Gonzaga Bulldogs

Ex-Zag Przemek Karnowski trying to beat the odds again in NBA pursuit

Gonzaga's Przemek Karnowski, center, drives into Santa Clara's Emmanuel Ndumanya, left, back in March. Despite being picked as college basketball’s center of the year, some NBA executives wonder if Karnowski will be drafted.
Gonzaga's Przemek Karnowski, center, drives into Santa Clara's Emmanuel Ndumanya, left, back in March. Despite being picked as college basketball’s center of the year, some NBA executives wonder if Karnowski will be drafted. AP

Przemek Karnowski is facing long odds again, but that’s nothing new for the former Gonzaga center.

There was one 300-pound player listed on an NBA roster this season. Minnesota’s 307-pound Nikola Pekovic missed the season with recurring foot injuries.

There were just eight others listed at 275 pounds or more, including Timofey Mozgov (275), Zaza Pachulia (275), Jahlil Okafor (275), Kevin Seraphin (278), Andre Drummond (279), Jusuf Nurkic (280), Al Jefferson (289) and Boban Marjanovic (290).

Roughly 18 months ago, the NBA was the last thing on the 7-foot-1, 300-pound Karnowski’s mind. He was dealing with excruciating back pain. It was taxing for the big man to climb out of bed. He dropped to 238 pounds.

Karnowski had successful spinal surgery on Dec. 31, 2015, and made an impressive return to the court last season. He was a defensive force, averaged a career-high 12.2 points and handed out 75 assists en route to winning the Kareem Abdul-Jabbar Award as the nation’s top center.

His resume and unique ability to influence a game are well known to scouts, but they have reservations about the native of Poland. Karnowski’s standout senior season probably satisfies many of the medical questions about his back.

But the NBA likes its centers tall – 47 7-footers last season, topped by Marjanovic and 7-3 Kristaps Porzingis – and athletic. Most NBA centers/power forwards are in the 240-255 pound range and are asked to run the floor, defend smaller players in pick-and-roll defense and occasionally connect on a perimeter shot.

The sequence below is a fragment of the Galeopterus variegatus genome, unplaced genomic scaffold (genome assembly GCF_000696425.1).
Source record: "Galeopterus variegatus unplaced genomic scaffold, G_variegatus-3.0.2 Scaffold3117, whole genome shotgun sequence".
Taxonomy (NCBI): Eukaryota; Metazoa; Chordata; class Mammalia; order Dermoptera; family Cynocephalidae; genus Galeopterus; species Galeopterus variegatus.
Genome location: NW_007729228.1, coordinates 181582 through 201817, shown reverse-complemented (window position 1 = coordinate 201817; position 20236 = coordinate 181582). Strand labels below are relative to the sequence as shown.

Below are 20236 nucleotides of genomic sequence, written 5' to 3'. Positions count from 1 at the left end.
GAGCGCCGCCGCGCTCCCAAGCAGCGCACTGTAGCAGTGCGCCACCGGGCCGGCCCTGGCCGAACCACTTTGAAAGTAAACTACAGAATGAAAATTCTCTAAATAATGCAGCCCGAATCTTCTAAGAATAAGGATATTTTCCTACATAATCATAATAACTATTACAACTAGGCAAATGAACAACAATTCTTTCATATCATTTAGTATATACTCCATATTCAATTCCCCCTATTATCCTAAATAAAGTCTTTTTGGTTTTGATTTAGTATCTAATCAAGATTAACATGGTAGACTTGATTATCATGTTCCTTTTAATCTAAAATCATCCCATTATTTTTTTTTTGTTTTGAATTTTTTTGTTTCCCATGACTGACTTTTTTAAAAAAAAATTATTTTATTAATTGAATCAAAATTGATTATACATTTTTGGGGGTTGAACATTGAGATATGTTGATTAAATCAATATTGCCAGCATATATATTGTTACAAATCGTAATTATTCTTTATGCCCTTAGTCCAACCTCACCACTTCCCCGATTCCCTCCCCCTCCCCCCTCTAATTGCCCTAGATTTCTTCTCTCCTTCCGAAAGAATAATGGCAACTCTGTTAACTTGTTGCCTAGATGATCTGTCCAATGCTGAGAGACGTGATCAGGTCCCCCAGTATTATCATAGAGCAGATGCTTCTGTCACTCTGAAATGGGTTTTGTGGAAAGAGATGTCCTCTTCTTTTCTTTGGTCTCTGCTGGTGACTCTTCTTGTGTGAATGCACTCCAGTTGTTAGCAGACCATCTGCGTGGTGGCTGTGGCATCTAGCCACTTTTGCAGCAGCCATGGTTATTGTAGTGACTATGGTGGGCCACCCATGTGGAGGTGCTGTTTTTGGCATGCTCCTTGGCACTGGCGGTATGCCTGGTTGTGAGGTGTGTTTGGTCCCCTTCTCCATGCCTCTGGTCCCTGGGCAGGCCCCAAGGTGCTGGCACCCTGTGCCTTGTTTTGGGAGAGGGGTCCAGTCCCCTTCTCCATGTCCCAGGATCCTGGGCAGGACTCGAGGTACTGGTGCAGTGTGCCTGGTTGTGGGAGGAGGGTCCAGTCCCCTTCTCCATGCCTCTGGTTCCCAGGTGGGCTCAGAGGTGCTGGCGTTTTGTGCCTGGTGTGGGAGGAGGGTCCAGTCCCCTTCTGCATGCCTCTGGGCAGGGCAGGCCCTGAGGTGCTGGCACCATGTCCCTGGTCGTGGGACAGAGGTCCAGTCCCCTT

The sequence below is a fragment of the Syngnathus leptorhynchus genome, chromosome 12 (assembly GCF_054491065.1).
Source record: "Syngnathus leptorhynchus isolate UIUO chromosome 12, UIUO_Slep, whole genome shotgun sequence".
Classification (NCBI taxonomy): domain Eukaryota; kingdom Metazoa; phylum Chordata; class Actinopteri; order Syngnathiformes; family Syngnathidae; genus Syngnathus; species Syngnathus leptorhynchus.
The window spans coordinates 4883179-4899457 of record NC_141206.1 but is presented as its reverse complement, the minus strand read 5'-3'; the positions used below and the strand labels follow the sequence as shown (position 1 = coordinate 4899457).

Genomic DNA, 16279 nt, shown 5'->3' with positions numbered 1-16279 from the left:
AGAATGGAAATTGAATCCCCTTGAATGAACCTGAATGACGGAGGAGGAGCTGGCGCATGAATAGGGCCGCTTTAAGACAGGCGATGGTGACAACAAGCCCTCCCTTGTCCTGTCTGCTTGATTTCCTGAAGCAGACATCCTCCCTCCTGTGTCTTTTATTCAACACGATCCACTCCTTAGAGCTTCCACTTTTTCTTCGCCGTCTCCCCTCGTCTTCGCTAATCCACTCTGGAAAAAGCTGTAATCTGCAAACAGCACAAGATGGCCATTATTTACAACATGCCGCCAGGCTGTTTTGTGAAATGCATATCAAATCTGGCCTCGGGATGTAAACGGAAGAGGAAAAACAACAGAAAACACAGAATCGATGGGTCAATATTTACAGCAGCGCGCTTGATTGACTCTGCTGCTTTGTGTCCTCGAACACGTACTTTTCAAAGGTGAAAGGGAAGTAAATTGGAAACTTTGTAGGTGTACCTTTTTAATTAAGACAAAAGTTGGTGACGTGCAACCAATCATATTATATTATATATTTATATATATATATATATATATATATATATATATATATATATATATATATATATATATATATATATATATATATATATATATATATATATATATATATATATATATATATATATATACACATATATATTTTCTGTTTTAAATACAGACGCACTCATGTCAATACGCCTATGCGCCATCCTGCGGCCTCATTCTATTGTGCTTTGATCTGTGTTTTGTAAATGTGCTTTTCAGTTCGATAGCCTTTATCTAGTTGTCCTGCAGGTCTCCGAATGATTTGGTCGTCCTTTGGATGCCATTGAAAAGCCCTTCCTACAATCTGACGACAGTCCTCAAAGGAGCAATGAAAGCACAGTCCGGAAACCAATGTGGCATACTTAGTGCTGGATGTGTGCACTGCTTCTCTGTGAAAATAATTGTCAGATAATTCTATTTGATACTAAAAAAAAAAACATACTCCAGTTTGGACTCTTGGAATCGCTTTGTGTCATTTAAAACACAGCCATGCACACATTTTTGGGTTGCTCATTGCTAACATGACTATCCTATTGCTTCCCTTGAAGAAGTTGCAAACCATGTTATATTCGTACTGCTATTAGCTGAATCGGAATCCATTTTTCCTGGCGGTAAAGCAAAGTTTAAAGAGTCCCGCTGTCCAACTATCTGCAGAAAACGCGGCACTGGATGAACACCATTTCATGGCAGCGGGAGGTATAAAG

“I don’t think he'll get drafted,” said an NBA executive, speaking on the condition of anonymity. “He has such great footwork and he moves pretty well. He’s very talented. I just wonder how he’s going to do moving up and down the floor.

“He’s very intriguing and worth working out, adding to a summer-league team and seeing what he does from there.”

Karnowski has worked out for Washington, Atlanta, Charlotte and Denver. He’s been working on a mid-range jumper to augment his soft touch on the low block.

“I worked on my body after the Final Four and I felt that was a big improvement from the college year,” Karnowski told Washington D.C. reporters.

Karnowski isn’t mentioned on most two-round mock drafts and he didn’t make CBSsports.com’s list of the top 12 centers. Draftsite.com recently projected Karnowski as Denver’s second-round pick (51st overall) with the Nuggets taking former Zag center Zach Collins with their 13th pick. The website’s updated projections have Karnowski going 50th to Philadelphia.

Karnowski would draw considerable interest overseas if he doesn’t make an NBA roster.

“You can’t rule it out, especially with the way the NBA ebbs and flows,” a second NBA executive said. “Can you picture him playing against a small-ball lineup like Golden State’s? But he’s sure hard to score against one-on-one in the post and he has such a unique skill set, I wouldn’t count the guy out.”

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